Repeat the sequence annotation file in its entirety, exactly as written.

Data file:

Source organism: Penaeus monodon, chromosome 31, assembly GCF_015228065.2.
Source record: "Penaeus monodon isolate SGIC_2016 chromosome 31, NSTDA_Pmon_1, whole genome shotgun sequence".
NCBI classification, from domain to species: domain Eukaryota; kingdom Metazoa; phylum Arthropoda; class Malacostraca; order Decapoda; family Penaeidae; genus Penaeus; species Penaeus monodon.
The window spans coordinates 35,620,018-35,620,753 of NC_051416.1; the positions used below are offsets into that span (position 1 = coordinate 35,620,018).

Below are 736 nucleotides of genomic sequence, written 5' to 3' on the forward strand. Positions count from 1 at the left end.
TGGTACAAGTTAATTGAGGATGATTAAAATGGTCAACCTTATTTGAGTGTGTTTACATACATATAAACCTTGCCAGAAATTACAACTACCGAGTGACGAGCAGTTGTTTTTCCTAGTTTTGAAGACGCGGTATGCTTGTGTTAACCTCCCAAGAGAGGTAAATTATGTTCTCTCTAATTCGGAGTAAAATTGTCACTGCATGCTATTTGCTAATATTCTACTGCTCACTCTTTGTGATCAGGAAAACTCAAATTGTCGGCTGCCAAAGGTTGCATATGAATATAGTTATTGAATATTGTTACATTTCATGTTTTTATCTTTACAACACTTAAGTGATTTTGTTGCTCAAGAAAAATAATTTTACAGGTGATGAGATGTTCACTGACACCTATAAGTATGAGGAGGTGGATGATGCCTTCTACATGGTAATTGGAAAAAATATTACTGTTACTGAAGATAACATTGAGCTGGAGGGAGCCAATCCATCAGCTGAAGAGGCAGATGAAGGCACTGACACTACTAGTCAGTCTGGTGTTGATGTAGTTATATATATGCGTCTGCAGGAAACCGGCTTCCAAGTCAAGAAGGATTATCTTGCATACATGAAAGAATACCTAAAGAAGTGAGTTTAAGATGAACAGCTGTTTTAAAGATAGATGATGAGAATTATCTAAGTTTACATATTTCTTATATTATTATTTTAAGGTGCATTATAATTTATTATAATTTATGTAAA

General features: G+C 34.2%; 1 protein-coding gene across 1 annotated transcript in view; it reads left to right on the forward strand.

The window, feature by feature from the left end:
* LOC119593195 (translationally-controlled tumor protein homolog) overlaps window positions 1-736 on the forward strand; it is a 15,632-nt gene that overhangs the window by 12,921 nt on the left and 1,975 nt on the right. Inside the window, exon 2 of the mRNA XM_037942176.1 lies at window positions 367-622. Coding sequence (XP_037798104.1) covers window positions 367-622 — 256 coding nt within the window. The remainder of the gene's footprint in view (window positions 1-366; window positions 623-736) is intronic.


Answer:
Source organism: Penaeus monodon, chromosome 31, assembly GCF_015228065.2.
Source record: "Penaeus monodon isolate SGIC_2016 chromosome 31, NSTDA_Pmon_1, whole genome shotgun sequence".
NCBI classification, from domain to species: domain Eukaryota; kingdom Metazoa; phylum Arthropoda; class Malacostraca; order Decapoda; family Penaeidae; genus Penaeus; species Penaeus monodon.
The window spans coordinates 35,620,018-35,620,753 of NC_051416.1; the positions used below are offsets into that span (position 1 = coordinate 35,620,018).

Below are 736 nucleotides of genomic sequence, written 5' to 3' on the forward strand. Positions count from 1 at the left end.
TGGTACAAGTTAATTGAGGATGATTAAAATGGTCAACCTTATTTGAGTGTGTTTACATACATATAAACCTTGCCAGAAATTACAACTACCGAGTGACGAGCAGTTGTTTTTCCTAGTTTTGAAGACGCGGTATGCTTGTGTTAACCTCCCAAGAGAGGTAAATTATGTTCTCTCTAATTCGGAGTAAAATTGTCACTGCATGCTATTTGCTAATATTCTACTGCTCACTCTTTGTGATCAGGAAAACTCAAATTGTCGGCTGCCAAAGGTTGCATATGAATATAGTTATTGAATATTGTTACATTTCATGTTTTTATCTTTACAACACTTAAGTGATTTTGTTGCTCAAGAAAAATAATTTTACAGGTGATGAGATGTTCACTGACACCTATAAGTATGAGGAGGTGGATGATGCCTTCTACATGGTAATTGGAAAAAATATTACTGTTACTGAAGATAACATTGAGCTGGAGGGAGCCAATCCATCAGCTGAAGAGGCAGATGAAGGCACTGACACTACTAGTCAGTCTGGTGTTGATGTAGTTATATATATGCGTCTGCAGGAAACCGGCTTCCAAGTCAAGAAGGATTATCTTGCATACATGAAAGAATACCTAAAGAAGTGAGTTTAAGATGAACAGCTGTTTTAAAGATAGATGATGAGAATTATCTAAGTTTACATATTTCTTATATTATTATTTTAAGGTGCATTATAATTTATTATAATTTATGTAAA

General features: G+C 34.2%; 1 protein-coding gene across 1 annotated transcript in view; it reads left to right on the forward strand.

The window, feature by feature from the left end:
* LOC119593195 (translationally-controlled tumor protein homolog) overlaps window positions 1-736 on the forward strand; it is a 15,632-nt gene that overhangs the window by 12,921 nt on the left and 1,975 nt on the right. Inside the window, exon 2 of the mRNA XM_037942176.1 lies at window positions 367-622. Coding sequence (XP_037798104.1) covers window positions 367-622 — 256 coding nt within the window. The remainder of the gene's footprint in view (window positions 1-366; window positions 623-736) is intronic.